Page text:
• 4
    @AlexMoore-Niemi The sort in the parens happens first, so rownum works in this example. You will see this further down in the article you linked. Try testing it, and you should see it works.
    – Acroyear
    Oct 19, 2015 at 22:46
  • I tried this and got the wrong ID. I have a table I built from another using an insert into /*+ append */ with an ORDER BY DESC on a primary key ID column. When I built the table originally, it put the rows in the correct order from 1-75. When I run this query or do select * from ( select a.*, max(pk) over () as max_pk from my_table a ) where pk = max_pk, I get 9. If I do SELECT ID FROM MyTable WHERE ROWID IN (SELECT MAX(ROWID) FROM MyTable), I get the correct ID of 75.
    – vapcguy
    Aug 12, 2016 at 14:44
  • @vapcguy you don't have ROWNUM on the queries you have posted. Maybe you commented on the wrong example.
    – rtaft
    Aug 12, 2016 at 17:47
  • 2
    @vapcguy which tells me 9 is correct. Your ID's are likely strings and not numbers.
    – rtaft
    Aug 15, 2016 at 14:39
14
select * from table_name ORDER BY primary_id DESC FETCH FIRST 1 ROWS ONLY;

That's the simplest one without doing sub queries

4
  • This only works on Oracle version 12+, not apply to Oracle 11g
    – meadlai
    Oct 28, 2020 at 5:55
  • 1
    Just don't use version below 12+
    – Brain
    Mar 1, 2023 at 7:23
  • @Brain if only it were that simple...lol
    – rtaft
    Dec 27, 2023 at 18:02
  • This boy is called @Brain for a reason Jan 24 at 12:35
3

The last row according to a strict total order over composite key K(k1, ..., kn):

SELECT  *
FROM    TableX AS o
WHERE   NOT EXISTS (
            SELECT  *
            FROM    TableX AS i
            WHERE   i.k1 > o.k1
                OR  (i.k1 = o.k1 AND i.k2 > o.k2)
                ...
                OR  (i.k1 = o.k1 AND i.k2 = o.k2 AND i.k3 = o.k3 AND ... AND i.kn > o.kn)
        )
;

Given the special case where K is simple (i.e. not composite), the above is shortened to:

SELECT  *
FROM    TableX AS o
WHERE   NOT EXISTS (
            SELECT  *
            FROM    TableX AS i
            WHERE   i.k1 > o.k1
        )
;

Note that for this query to return just one row the key must order without ties. If ties are allowed, this query will return all the rows tied with the greatest key.

1
  • 1
    No idea, this is correct. The language you use is quite dense though. Don't lose the accuracy, but the more people who understand your answer the better.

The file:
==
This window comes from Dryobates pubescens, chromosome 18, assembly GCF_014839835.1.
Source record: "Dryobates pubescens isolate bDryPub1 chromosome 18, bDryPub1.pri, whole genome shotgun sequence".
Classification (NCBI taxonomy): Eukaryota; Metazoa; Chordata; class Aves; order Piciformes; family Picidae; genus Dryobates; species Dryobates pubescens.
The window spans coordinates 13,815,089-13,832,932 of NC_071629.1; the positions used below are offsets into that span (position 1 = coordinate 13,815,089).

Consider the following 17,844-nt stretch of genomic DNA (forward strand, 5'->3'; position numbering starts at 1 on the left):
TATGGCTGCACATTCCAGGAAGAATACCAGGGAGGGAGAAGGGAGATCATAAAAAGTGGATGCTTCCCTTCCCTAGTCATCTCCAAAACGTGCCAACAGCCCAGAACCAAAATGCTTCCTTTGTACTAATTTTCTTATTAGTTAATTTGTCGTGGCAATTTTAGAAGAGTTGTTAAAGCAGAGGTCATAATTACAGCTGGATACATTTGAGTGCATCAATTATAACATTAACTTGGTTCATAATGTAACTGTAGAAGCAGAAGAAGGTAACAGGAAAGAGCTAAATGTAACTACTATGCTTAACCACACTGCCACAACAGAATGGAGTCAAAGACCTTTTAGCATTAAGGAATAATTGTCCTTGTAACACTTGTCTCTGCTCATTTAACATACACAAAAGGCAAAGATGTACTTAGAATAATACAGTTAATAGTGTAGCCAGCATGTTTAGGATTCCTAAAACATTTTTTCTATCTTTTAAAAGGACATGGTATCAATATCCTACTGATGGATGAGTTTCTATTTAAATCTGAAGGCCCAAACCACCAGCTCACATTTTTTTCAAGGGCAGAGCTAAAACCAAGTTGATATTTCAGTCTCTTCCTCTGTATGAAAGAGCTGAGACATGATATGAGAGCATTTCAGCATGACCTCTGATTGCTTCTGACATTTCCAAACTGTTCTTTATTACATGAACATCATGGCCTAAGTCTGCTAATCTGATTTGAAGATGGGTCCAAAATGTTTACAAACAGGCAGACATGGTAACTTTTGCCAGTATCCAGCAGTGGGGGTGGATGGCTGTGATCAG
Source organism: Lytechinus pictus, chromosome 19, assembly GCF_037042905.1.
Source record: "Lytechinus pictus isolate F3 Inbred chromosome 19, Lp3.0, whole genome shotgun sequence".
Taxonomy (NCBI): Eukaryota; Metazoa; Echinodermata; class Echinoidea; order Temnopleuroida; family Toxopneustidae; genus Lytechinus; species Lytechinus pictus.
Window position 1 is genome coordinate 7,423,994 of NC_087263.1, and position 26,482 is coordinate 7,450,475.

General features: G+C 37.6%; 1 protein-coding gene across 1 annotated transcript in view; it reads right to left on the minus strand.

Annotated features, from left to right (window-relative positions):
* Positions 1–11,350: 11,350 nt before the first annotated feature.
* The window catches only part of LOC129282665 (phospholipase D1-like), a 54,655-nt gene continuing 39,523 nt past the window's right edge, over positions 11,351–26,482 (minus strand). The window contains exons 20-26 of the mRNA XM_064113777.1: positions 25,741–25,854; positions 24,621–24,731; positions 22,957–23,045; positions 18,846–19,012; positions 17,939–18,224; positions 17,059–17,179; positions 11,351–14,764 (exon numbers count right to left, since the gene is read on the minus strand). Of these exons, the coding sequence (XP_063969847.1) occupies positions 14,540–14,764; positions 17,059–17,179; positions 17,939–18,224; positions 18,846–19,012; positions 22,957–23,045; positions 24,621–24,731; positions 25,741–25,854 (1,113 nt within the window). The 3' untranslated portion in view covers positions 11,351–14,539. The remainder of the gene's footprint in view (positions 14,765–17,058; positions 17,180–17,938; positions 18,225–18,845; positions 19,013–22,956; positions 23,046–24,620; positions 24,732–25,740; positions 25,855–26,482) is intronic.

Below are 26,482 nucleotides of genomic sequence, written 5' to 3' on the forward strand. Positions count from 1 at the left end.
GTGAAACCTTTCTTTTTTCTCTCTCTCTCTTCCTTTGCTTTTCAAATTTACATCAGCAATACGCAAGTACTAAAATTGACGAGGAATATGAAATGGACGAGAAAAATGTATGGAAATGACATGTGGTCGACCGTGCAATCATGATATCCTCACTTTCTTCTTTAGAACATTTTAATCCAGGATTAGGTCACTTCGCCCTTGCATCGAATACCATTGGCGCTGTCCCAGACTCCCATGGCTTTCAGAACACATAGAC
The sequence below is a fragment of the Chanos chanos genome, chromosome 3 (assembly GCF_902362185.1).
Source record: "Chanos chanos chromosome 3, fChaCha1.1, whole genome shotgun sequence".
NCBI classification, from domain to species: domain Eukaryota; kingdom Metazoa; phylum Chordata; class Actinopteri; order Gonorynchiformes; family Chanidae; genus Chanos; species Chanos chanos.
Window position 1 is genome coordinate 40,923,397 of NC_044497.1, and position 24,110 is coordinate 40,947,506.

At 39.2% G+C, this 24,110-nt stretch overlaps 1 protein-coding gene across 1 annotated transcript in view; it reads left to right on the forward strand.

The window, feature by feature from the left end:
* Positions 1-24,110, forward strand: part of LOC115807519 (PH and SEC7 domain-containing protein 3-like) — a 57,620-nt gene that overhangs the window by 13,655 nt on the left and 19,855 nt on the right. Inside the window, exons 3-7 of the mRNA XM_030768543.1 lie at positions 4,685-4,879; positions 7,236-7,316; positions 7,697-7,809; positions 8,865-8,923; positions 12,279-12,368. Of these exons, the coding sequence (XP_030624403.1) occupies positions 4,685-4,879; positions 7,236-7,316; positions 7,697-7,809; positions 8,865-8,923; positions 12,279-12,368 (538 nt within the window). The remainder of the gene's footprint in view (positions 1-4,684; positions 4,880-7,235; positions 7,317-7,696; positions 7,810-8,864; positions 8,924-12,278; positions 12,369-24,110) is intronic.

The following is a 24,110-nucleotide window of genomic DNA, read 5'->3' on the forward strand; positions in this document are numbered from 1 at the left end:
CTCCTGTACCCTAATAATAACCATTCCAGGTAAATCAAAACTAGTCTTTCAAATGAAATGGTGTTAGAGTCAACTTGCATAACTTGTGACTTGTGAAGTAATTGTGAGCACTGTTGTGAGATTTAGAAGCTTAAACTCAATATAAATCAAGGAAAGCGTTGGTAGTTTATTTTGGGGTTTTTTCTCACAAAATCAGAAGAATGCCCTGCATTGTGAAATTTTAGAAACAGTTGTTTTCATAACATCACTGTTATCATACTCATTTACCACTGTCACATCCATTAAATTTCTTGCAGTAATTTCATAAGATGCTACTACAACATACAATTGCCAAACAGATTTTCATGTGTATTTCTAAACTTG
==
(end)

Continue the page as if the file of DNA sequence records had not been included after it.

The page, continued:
– Ben
    Jun 13, 2014 at 6:14
1

You can do it like this:

SELECT * FROM (SELECT your_table.your_field, versions_starttime
               FROM your_table
               VERSIONS BETWEEN TIMESTAMP MINVALUE AND MAXVALUE)
WHERE ROWNUM = 1;

Or:

SELECT your_field,ora_rowscn,scn_to_timestamp(ora_rowscn) from your_table WHERE ROWNUM = 1;
1
  • 1
    The inner select does not guarantee order unless you specify it...the first row could be anything.
    – rtaft
    Aug 15, 2016 at 14:35
0
SELECT * FROM 
  MY_TABLE
WHERE 
  <your filters>
ORDER BY PRIMARY_KEY DESC FETCH FIRST ROW ONLY
1
  • this answer was already given by @haidarvm
    – rtaft
    Mar 30, 2023 at 15:26
0
SELECT /*+ index_desc(t pk_index)*/
    pk
  FROM TBL t
 WHERE ROWNUM = 1;
1
  • 1
    I recommend that you don't post only code as answer, but also provide an explanation what your code does and how it solves the problem of the question. Answers with an explanation are usually more helpful and of better quality, and are more likely to attract upvotes. May 27, 2023 at 11:23
0

Oracle 12.2.0 here,

By ordering by ROWNUM, we can get the last row of a table like that:

SELECT * FROM <TABLE_NAME> ORDER BY ROWNUM DESC FETCH FIRST ROW ONLY
-1
$sql = "INSERT INTO table_name( field1, field2 )  VALUES ('foo','bar') 
        RETURNING ID INTO :mylastid";
$stmt = oci_parse($db, $sql);
oci_bind_by_name($stmt, "mylastid", $last_id, 8, SQLT_INT);
oci_execute($stmt);

echo "last inserted id is:".$last_id;

Tip: you have to use your id column name in {your_id_col_name} below...

"RETURNING {your_id_col_name} INTO :mylastid"